The Shroud Of Turin: Was It Really The Burial Garment Of Jesus? (11 Of 18) by Stan Coffey

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The Shroud Of Turin: Was It Really The Burial Garment Of Jesus? (11 Of 18)
Series: Direct Answers to Difficult Questions
Dr. Stan Coffey
April 3, 1988
John 20:1-8

INTRODUCTION: Locked securely away in the Cathedral of St. John in Turin, Italy is a linen cloth fourteen feet long and three and one half feet wide. It's threads are hand spun and its fabric is hand woven. On the fabric are two images, front and back of a nude caucasion male, five feet, eleven inches tall and weighing one hundred seventy five pounds. He had been severely beaten and his wounds appear to be those of one who had been scourged and crucified. It is believed by many that it was this cloth with which our Lord was wrapped and placed in a garden tomb near Golgotha almost 2,000 years ago. At this moment the Shroud is locked in an iron chest in the Cathedral of Turin. It has been taken out only nine times in the past two hundred years. The perplexing question is how did the images appear on this cloth.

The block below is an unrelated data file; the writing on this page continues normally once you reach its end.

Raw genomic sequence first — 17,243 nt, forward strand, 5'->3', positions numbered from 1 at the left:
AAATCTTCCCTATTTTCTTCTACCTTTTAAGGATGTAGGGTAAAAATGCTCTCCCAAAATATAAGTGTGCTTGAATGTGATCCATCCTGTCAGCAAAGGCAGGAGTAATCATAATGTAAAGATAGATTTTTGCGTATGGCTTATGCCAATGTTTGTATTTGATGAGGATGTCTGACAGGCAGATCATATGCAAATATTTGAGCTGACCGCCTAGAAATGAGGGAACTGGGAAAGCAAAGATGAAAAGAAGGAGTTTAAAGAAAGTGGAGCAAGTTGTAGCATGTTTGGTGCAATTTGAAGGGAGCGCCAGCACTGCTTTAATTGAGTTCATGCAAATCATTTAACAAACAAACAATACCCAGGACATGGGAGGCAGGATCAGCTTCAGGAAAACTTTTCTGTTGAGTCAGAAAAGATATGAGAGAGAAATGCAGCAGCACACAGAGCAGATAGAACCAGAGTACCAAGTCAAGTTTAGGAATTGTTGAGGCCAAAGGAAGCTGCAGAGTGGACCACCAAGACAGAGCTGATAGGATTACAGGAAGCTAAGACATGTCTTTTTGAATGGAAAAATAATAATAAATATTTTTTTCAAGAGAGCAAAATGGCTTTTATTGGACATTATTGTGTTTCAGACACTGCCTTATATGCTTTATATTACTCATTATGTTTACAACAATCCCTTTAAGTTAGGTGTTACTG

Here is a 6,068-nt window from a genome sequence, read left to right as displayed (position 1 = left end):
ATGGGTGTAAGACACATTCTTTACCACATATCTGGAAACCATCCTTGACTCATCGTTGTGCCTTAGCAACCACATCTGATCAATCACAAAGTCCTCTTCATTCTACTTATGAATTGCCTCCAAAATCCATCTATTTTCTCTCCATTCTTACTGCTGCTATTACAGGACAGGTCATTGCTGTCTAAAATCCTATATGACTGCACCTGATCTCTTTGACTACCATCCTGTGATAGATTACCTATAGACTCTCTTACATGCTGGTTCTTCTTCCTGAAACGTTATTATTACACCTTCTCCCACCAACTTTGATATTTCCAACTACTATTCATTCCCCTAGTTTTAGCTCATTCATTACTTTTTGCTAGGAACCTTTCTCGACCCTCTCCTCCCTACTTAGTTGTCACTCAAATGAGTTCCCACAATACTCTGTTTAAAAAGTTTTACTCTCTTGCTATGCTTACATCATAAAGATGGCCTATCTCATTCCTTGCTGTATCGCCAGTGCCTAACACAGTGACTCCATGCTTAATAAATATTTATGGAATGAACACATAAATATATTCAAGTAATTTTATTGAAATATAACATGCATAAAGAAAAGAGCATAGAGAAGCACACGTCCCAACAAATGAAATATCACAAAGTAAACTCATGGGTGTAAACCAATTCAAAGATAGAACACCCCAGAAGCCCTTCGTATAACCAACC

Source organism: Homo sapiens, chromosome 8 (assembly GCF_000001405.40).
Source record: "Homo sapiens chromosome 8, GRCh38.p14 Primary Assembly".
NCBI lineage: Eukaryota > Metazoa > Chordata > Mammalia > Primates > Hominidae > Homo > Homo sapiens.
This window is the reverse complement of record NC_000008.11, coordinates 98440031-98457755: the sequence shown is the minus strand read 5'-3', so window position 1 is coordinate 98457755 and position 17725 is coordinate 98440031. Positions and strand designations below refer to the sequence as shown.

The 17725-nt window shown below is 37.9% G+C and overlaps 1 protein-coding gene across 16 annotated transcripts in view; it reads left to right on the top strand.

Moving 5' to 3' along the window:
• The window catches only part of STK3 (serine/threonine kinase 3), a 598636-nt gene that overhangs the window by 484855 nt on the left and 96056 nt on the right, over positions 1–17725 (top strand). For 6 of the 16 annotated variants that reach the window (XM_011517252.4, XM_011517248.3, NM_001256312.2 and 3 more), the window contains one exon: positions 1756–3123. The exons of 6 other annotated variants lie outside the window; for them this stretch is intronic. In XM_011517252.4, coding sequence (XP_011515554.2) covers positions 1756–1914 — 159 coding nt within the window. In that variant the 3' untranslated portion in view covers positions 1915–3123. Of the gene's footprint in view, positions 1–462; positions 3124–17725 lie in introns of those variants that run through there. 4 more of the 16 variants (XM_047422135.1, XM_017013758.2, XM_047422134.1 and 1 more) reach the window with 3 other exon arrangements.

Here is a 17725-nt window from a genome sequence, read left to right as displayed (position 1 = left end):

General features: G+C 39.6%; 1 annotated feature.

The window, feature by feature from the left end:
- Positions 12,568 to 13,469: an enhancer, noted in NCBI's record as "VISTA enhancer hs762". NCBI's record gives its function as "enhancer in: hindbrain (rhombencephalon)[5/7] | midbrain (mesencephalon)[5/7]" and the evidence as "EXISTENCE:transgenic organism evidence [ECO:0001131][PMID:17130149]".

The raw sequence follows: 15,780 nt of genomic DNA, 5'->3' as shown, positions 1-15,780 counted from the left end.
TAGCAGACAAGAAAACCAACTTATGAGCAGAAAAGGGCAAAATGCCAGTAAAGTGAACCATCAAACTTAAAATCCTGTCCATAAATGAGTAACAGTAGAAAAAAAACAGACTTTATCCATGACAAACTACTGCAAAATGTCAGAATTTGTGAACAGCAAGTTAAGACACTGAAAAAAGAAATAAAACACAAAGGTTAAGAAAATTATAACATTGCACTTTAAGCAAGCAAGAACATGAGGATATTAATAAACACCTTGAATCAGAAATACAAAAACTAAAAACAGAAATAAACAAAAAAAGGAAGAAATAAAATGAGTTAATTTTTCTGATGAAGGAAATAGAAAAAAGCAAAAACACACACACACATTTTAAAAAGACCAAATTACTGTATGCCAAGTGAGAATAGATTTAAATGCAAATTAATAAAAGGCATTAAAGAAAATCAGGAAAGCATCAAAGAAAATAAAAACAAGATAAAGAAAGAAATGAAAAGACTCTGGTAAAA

A. How did these images appear on the cloth
1. The images distinctly show the figure of a man who's been crucified
2. Some theorize that at the exact moment of the resurrection Jesus emitted such a burst of energy that in a miraculous flash of radiation he burst from the dead leaving these images detailed on the burial cloth
B. The history of the shroud can only be validated to 1357 A.D., when it showed up in France
C. In 1389 it was placed on public display
D. In 1578 A.D. it was moved to the Cathedral of St. John in Turin where it has remained until this day
E. It has subsequently been willed to the Vatican

A. The first encounter with science came in 1898 when the first photographs of the relic were made
1. When the first photograph was made of the Shroud the photographic negative was not the usual, unrealistic negative, but instead a clear positive image
2. How could this have happened hundreds o ...

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